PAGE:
Will The Australian Property Bubble Burst? (Ep210)
I got an email from Ben asking me, “People seem to think that property can only go up. But looking at the U.S. and EU, I would say not. Do you think the GFC or the property bubble will affect us in Australia?”
It’s a very great great question and there’s a lot to say about whether or not the property bubble is going to burst. With the bursting of the U.S. and U.K. bubble many people are saying the Australian property bubble will burst. But will it? I think not. Australia is noted as one of the most unaffordable places to live. Compared to people’s income the price of a house is exceedingly high.
So does that mean that the property bubble is going to burst and that prices will fall? People overseas who speculate on the Australian market think that it will fall. Places like the U.S. or U.K. have all had their bubbles burst and they were in the same unaffordable range that Australia is today. But Australia is different to other markets across the world and there are some factors to look at before deciding whether or not the bubble is going to burst.
In order for a bubble to burst you need to have a great deal of people willing to sell their houses at fire-sale rates coupled with a market that is unwilling to buy those houses. So there’s a huge influx of properties on the market from people who want to get rid of them at low prices but there are no buyers on the market who want them.
Also there’s a difference that’s important to note between us and the U.S. At the time, when you borrowed money for a house in the U.S. but then couldn’t afford your mortgage and would default on your loan you handed the house back to the bank. If the bank sold the house but there was a deficit then in most cases the banks would be responsible for it. For example let’s say you purchased the house for $500,000 but the bank could only sell it for $300,000. There is a $200,000 deficit in your loan and you’ve got a 100% loan. In the U.S. the banks would actually be responsible for the $200,000.
However with most loans in Australia it works differently. Using the previous example you have a $500,000 mortgage and default. You then give your house back to the bank and they can only sell it for $300,000. The difference is that the $200,000 debt still gets assigned to you. So I would say that there’s going to be a lot more responsibility in the Australian market compared to the US market because people here know that they will still be responsible for the debt from the house they purchased even if they give it back to the banks.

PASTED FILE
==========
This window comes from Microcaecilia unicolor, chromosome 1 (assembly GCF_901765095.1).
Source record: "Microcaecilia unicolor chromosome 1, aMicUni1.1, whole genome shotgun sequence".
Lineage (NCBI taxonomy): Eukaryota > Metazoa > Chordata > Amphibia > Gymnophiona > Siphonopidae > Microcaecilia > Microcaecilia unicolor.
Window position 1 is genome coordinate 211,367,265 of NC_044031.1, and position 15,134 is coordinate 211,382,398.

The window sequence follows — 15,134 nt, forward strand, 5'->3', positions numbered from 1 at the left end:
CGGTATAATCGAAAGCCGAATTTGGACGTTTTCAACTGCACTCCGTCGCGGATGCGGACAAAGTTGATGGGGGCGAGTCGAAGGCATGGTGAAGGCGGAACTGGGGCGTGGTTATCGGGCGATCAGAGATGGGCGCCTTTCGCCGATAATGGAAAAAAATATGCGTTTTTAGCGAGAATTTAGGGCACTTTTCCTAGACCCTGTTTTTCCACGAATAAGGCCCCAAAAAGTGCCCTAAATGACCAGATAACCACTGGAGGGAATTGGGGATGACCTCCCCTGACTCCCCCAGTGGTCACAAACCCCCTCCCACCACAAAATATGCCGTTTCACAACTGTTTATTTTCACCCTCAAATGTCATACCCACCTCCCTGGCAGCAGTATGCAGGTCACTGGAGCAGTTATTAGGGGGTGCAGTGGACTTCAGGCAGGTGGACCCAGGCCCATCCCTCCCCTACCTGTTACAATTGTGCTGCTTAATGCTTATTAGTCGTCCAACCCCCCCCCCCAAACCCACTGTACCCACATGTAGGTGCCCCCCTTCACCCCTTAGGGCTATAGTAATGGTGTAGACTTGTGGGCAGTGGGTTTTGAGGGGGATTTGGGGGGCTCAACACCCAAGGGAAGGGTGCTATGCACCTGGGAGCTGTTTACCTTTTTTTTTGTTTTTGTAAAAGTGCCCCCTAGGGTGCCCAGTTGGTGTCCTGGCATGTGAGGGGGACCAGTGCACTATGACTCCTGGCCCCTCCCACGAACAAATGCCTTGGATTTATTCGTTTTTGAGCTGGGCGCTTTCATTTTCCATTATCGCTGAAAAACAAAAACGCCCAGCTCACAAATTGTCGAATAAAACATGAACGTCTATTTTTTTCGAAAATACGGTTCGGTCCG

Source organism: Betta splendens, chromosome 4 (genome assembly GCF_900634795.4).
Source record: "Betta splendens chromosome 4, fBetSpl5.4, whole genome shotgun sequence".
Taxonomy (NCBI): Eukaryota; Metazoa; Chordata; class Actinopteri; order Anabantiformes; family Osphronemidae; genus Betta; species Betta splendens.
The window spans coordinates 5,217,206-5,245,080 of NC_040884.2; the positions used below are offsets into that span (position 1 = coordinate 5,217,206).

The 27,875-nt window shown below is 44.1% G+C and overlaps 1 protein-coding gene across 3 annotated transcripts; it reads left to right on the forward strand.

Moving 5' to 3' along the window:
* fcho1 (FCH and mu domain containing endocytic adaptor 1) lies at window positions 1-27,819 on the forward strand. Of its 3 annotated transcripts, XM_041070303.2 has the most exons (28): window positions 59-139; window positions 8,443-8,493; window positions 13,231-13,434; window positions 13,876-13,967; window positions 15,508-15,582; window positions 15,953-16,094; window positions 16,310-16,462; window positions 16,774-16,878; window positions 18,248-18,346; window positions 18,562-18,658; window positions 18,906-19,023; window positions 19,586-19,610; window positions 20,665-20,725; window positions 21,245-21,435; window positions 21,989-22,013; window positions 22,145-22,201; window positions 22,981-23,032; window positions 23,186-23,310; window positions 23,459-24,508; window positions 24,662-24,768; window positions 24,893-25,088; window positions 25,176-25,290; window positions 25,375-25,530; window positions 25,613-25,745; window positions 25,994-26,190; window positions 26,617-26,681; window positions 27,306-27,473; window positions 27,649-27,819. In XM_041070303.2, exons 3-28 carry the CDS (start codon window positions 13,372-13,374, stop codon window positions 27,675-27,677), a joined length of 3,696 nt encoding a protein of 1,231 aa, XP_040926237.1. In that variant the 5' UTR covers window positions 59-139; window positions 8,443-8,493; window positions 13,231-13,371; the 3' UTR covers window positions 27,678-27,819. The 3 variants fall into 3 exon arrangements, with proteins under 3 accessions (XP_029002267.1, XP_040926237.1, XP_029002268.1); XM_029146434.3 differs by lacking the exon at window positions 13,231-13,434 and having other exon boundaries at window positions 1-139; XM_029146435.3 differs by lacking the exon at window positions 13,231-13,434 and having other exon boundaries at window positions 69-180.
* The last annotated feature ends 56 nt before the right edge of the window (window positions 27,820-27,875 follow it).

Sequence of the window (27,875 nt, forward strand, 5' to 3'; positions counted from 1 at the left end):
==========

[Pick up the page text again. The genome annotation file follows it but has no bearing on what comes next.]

Anyway back to whether or not the market will crash. Honestly there are just too many factors to say whether it will or not. But I was actually doing some research on this and Michael Yardney who’s a director at Metropole Property Strategists said, “For a property market to crash you need desperate sellers willing to give away their properties at fire-sale prices and no one willing to buy them,” which is what we talked about. He also said that one or more of four things had to happen:
- A major depression
- Massive unemployment
- Exceedingly high interest rates
- Excessive oversupply of properties
For the first point we just kind of went through the great recession but are we coming up for a major depression? Probably not. And interest rates in Australia are so low at the moment at 5% and I’ve even seen interest rates below 5%. Something interesting about the Australian market is that the government limits what land is available to develop on. So in a lot of areas the land is extremely restricted.
Take Sydney for example. You’ve got water on one side (and obviously you can’t build a house on the water) and then there are national park areas to the north and south. Then there are the Blue Mountain ranges to the west so Sydney is pretty boxed in as far as what land is available to build upon. When you have a lot of people wanting to live in an area but the government’s not releasing land for people to build upon then that’s when supply isn’t keeping up with demand.
If it did come to a point where there was much greater supply than demand then prices could definitely go down and there could be a correction of the overall market in Australia. But does that mean that it’s a bubble that’s going to burst and prices are going to decrease 50% like some of these overseas analysts are predicting? I think property prices aren’t in a bubble in Australia but that is due to my limited belief of what the market is and the things that control the market.
Obviously there’s so much that goes into economics at a larger scale but I hope that answers your question Ben and I hope that it helped you. If you have any questions go to onproperty.com.au/contact and send me your questions or you can just email me [email protected].
Until tomorrow remember that your long term success is only achieved one day at a time.